Real Answers from Real Pilots

When to start pilot career


I’m about to start college as a Pro-Pilot Major and will be all licensed to qualify for the regional airlines by age 22. However, I don’t want to start my pilot career until my late 20’s around 28 years old and instead be a part time flight instructor after getting certified. Would that make me of any less qualified for the airlines and my future aviation career or do I have to go immediately to the airlines when licensed?

Thanks, Androu


This is America and you can do as you like. No it won’t make you less qualified or desirable but it will prompt some questions during your interview as to why?

Airline pilots have a finite amount of years they can fly and the big money, great schedules, and benefits all come with seniority. You’ll literally be sacrificing hundreds of thousands of dollars every year you delay but again that’s your call.

I also would caution you against the college aviation degree route. It really sounds like you’re not completely sure what you want to do career wise and with an aviation degree you’re getting a degree with no backup or really use. The airlines don’t desire or require one not does any other job.


Thanks Adam for the response!

I really do have a passion for aviation but I’m not a big fan of that being so far from home. I have plans of getting married after college to someone I really do love for years. A pilot is the only career that I feel would make me happy and satisfy me as it’s always been one of my dreams. But I really don’t want to be so far away from my loved one for many days out the month. But also marriage isn’t certain so if I do end up alone all I want to be is a Pilot to avoid the sense of enclosement and loneliness. Traveling has always been a dream, I love the airplane views, and flying a plane sounds amazing. But I don’t know if I’m ready for the position at age 22 because I want to get all settled first. What do you suggest because all my doubts come from that one reason.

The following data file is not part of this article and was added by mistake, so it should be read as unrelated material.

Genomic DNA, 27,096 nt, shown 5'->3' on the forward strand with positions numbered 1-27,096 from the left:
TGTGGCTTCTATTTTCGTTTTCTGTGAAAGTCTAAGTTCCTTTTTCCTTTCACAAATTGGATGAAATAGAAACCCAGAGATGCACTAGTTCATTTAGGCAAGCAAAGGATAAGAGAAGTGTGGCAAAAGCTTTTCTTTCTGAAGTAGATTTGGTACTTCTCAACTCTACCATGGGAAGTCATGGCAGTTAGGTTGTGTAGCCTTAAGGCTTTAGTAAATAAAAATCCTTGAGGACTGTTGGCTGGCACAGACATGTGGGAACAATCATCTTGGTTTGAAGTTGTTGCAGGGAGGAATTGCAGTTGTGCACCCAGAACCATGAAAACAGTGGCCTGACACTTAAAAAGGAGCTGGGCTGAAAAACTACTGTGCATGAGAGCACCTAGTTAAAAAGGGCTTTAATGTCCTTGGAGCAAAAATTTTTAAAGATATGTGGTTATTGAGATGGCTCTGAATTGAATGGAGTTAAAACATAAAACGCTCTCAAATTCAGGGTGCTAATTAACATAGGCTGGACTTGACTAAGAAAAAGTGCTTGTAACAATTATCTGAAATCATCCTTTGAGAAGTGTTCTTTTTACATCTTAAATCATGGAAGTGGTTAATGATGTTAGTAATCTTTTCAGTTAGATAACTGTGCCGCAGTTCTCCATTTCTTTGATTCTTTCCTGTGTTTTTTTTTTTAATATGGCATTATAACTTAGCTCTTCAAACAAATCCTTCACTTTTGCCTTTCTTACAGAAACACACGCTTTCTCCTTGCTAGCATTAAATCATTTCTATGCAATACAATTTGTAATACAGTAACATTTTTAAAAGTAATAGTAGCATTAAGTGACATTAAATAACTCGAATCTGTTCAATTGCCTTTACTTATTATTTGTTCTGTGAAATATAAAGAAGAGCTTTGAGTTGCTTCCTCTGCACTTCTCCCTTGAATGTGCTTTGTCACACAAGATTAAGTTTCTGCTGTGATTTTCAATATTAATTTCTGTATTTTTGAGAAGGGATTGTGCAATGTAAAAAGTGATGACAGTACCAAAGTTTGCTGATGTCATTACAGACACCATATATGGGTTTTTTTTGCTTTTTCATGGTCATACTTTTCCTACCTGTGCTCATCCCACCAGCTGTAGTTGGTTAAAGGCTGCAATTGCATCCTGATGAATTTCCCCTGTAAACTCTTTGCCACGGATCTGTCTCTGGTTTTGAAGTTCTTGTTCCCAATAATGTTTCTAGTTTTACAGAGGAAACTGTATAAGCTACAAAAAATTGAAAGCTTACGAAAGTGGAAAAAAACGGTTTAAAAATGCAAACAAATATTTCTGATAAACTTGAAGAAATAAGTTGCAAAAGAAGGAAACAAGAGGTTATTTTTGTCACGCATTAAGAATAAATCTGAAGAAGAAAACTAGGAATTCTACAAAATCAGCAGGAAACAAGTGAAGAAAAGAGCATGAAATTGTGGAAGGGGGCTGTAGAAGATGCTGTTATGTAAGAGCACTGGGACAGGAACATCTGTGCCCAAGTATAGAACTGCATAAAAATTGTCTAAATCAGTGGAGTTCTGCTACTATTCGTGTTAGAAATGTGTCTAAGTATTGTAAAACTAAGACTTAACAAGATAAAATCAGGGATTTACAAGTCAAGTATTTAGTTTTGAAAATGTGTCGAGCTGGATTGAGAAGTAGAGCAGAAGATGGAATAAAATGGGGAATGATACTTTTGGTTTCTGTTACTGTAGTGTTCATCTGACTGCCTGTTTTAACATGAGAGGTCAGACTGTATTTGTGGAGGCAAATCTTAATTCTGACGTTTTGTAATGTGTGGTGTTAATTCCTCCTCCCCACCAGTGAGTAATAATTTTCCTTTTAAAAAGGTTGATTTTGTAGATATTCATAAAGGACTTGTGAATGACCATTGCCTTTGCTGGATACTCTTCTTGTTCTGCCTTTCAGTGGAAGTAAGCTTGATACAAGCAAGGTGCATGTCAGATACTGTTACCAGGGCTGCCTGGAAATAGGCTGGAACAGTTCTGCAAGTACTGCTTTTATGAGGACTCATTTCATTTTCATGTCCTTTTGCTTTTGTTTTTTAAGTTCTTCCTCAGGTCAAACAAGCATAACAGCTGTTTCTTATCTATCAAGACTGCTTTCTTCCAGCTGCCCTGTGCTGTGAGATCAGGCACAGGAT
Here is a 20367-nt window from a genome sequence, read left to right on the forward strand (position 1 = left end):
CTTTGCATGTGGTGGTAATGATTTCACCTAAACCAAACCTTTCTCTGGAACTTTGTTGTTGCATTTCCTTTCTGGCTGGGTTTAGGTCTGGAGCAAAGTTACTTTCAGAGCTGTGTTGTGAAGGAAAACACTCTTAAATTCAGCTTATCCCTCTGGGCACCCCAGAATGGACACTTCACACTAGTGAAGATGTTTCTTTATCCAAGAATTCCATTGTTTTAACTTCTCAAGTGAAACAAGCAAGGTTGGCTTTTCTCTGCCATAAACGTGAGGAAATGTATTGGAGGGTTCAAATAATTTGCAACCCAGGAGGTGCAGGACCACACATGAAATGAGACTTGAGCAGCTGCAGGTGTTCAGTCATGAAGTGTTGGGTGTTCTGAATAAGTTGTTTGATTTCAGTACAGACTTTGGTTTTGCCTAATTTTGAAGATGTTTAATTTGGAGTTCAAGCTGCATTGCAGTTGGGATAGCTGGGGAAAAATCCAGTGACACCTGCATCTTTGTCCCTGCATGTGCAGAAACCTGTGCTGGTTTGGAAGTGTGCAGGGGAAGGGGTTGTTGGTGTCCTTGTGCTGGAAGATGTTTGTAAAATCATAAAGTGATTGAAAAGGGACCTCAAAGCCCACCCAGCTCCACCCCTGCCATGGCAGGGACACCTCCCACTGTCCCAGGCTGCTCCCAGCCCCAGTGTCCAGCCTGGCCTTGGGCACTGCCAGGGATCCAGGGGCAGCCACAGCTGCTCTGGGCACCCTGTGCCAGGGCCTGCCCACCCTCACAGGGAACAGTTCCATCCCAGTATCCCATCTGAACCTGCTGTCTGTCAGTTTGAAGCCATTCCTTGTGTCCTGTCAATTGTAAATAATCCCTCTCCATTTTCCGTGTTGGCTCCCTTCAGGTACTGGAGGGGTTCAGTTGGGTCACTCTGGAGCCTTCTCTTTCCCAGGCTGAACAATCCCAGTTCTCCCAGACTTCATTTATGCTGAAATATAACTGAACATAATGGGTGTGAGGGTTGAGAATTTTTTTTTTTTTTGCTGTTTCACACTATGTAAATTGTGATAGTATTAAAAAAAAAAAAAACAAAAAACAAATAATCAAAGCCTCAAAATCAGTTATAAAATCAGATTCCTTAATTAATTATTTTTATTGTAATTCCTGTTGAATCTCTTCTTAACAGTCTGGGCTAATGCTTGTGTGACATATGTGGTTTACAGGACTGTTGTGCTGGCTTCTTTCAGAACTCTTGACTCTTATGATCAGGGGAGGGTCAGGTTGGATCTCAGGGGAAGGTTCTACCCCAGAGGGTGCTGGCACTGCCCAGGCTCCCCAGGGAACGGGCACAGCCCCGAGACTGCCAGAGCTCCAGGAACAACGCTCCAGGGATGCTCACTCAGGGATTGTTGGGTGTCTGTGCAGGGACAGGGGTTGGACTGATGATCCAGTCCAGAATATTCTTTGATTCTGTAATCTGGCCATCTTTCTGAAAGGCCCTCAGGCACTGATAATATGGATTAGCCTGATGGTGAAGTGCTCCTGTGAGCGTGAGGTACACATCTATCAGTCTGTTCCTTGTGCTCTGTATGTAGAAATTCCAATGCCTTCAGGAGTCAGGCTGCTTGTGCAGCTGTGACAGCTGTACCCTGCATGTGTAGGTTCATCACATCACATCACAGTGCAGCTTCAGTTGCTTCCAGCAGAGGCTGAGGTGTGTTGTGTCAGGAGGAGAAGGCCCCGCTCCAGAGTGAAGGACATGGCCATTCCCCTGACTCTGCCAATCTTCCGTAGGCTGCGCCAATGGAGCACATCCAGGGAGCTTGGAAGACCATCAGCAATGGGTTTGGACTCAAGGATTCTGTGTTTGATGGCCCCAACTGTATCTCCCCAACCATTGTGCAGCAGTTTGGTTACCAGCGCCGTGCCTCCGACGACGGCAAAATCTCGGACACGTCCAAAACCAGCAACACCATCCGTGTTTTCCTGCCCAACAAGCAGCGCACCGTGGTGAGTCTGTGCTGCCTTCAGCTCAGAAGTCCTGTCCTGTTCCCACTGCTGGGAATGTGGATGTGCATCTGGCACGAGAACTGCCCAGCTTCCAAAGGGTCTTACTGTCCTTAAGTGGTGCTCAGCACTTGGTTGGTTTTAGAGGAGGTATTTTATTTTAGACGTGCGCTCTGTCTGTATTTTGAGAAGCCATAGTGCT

While flying a plane may sound amazing, until you’ve actually sat up front in a small training aircraft you really won’t know. Until you do, I’d be very reluctant to make any decisions on the subject.

My suggestion is you schedule an intro flight or lesson and see what you think before you make another move.



As I have mentioned to you on other threads, I think you really need to give some consideration as to whether or not this job is right for you as you seen to have a very strong interest in being home every night or being gone very little. Take a look at my schedule and Tory’s, that is what you can expect as an airline pilot.



Correct me if I am wrong, but I am getting a strong sense that you want to be in control of your schedule? Or at least not pushed around too much? Or don’t want to stray too far home?

While I respect and admire your determination to make that happen, you also need to accept the fact that traveling is part of the job.

Some food for thought, instead of taking things slow, why not jump in with both feet and build seniority as quickly as possible? The quicker you build seniority the better your quality of life will be in the long run.

But if you are dead set on your plan then by all means. Your plan is very non-conventional, but it’s your decision. I am simply just trying to give you something to think about.

The slow and steady approach could work out for you, but you would just be limiting your opportunities and limiting your potential earnings. If you choose to take the advice that we’re giving you but still proceed with your original plan, then by all means. As long as you accept what you are leaving out on the table by doing so.